A major side effect of combination antiviral therapy is the development of anemia, which is more severe among the Asian population.
Dr Chuan-Mo Lee and colleagues from Taiwan explored the incidence, risk factors, and impact on treatment response of anemia in chronic Hepatitis C patients.
The team evaluated 466 Hepatitis C patients receiving combination antiviral therapy for 24 weeks.
Patients were treated with either interferon-α-2b 3 or 5 million units thrice weekly, or pegylated-interferon-α-2b 1-1.5 μg/kg weekly plus ribavirin 1000 to 1200 mg/day.
The investigators defined severe anemia as a hemoglobin concentration less than 10 g/dl.
The mean decrease of hemoglobin was 4 g/dl.
|39% of patients had developed severe anemia during therapy|
The investigators found that 39% of patients had developed severe anemia during therapy.
Stepwise logistic regression analysis revealed that age over 50 years, and baseline hemoglobin level were correlated with maximal decreases in hemoglobin.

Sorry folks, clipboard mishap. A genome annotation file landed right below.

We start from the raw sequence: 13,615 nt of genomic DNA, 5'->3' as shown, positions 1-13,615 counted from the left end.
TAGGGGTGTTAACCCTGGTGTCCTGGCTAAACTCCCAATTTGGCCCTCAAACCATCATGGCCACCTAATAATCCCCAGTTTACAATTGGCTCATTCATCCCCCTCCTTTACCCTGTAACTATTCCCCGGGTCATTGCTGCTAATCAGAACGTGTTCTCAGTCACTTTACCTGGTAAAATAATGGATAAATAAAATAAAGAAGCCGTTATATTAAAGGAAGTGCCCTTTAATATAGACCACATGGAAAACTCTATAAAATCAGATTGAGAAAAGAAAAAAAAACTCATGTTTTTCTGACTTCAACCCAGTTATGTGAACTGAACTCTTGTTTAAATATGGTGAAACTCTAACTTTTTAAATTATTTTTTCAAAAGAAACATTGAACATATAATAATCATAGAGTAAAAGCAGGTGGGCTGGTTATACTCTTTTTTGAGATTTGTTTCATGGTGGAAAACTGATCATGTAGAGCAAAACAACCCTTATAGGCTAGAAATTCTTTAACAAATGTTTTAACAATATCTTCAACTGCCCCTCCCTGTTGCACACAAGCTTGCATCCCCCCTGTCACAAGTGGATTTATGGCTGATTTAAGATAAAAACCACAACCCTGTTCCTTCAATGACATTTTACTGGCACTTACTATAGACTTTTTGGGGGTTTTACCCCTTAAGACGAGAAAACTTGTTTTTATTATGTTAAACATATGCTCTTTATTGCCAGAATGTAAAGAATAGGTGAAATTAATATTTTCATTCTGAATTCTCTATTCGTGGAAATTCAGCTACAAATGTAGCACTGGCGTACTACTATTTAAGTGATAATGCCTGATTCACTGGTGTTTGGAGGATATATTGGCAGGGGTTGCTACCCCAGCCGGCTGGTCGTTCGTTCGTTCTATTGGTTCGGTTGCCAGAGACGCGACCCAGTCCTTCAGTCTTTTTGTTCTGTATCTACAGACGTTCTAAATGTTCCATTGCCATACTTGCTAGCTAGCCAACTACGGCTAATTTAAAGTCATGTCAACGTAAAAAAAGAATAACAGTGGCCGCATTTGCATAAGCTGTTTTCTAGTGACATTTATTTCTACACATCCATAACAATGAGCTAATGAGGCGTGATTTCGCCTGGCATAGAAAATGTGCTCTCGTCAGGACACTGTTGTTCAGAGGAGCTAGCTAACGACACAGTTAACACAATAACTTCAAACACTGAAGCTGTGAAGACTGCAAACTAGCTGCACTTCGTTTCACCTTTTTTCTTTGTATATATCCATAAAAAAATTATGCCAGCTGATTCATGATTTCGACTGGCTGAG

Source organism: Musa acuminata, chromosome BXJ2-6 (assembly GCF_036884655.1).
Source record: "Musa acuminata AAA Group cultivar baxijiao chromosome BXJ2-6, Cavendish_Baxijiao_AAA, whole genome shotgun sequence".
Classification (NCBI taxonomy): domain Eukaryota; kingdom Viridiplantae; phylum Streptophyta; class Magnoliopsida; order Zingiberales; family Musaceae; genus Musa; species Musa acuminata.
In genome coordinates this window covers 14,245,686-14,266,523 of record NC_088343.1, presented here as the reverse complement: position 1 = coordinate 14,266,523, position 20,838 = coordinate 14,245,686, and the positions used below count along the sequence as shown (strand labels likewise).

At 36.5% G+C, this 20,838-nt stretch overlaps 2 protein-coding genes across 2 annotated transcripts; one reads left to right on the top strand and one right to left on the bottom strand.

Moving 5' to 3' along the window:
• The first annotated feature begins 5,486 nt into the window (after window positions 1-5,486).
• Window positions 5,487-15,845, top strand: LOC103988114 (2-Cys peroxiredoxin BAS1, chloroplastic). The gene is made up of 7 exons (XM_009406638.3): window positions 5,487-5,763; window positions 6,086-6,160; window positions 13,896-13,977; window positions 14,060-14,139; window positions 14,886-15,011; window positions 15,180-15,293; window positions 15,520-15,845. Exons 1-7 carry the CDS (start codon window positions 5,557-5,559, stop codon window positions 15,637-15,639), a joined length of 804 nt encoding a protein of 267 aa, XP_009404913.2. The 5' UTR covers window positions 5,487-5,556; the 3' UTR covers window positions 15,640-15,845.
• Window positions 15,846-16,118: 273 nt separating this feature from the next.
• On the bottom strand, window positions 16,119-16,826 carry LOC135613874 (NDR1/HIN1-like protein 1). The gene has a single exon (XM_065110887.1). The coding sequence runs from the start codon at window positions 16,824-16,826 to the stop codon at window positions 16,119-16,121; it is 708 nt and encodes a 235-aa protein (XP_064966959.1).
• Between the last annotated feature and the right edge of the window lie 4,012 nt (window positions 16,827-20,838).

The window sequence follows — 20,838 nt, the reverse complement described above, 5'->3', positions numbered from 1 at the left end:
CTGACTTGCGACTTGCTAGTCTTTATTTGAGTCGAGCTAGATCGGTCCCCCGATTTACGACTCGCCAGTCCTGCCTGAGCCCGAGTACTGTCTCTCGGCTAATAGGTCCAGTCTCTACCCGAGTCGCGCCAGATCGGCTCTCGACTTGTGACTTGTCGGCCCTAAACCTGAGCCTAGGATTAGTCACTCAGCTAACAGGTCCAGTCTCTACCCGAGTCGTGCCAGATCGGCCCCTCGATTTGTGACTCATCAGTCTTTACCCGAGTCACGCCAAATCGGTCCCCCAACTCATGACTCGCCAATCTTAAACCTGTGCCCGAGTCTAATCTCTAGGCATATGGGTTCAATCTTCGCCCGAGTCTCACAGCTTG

The investigators used Cox's regression analysis to determine that pretreatment platelet counts, and old age were independent risk factors of severe anemia.
The team also noted that female gender, and low body weight were independent factors contributing to severe anemia.
There was a significant linear correlation between the sustained virological response rate and the time of severe anemia during therapy.
The investigators observed this correlation especially among genotype 1 patients.
Dr Lee's team comments, “Careful monitoring of hemoglobin level is necessary in patients who are old, female and have low body weight and platelet counts.”
“Development of severe anemia was significantly correlated with sustained virological response rate.”